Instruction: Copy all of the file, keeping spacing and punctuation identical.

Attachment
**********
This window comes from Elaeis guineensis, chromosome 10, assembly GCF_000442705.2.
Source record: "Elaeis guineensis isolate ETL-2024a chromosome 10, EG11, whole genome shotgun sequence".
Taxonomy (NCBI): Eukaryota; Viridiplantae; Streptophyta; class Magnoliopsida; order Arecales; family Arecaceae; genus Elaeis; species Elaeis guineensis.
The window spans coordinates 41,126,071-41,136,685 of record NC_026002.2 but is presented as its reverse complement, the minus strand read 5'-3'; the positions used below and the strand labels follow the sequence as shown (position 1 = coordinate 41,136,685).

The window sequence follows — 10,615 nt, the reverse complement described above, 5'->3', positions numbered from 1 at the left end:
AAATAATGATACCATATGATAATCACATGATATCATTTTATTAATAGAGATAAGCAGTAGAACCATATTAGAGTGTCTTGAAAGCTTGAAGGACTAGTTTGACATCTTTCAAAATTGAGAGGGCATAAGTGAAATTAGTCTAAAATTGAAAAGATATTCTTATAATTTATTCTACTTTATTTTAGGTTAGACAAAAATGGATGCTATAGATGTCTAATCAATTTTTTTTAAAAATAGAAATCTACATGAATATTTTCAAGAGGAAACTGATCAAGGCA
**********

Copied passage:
This window comes from Elaeis guineensis, chromosome 10, assembly GCF_000442705.2.
Source record: "Elaeis guineensis isolate ETL-2024a chromosome 10, EG11, whole genome shotgun sequence".
Taxonomy (NCBI): Eukaryota; Viridiplantae; Streptophyta; class Magnoliopsida; order Arecales; family Arecaceae; genus Elaeis; species Elaeis guineensis.
The window spans coordinates 41,126,071-41,136,685 of record NC_026002.2 but is presented as its reverse complement, the minus strand read 5'-3'; the positions used below and the strand labels follow the sequence as shown (position 1 = coordinate 41,136,685).

The window sequence follows — 10,615 nt, the reverse complement described above, 5'->3', positions numbered from 1 at the left end:
AAATAATGATACCATATGATAATCACATGATATCATTTTATTAATAGAGATAAGCAGTAGAACCATATTAGAGTGTCTTGAAAGCTTGAAGGACTAGTTTGACATCTTTCAAAATTGAGAGGGCATAAGTGAAATTAGTCTAAAATTGAAAAGATATTCTTATAATTTATTCTACTTTATTTTAGGTTAGACAAAAATGGATGCTATAGATGTCTAATCAATTTTTTTTAAAAATAGAAATCTACATGAATATTTTCAAGAGGAAACTGATCAAGGCA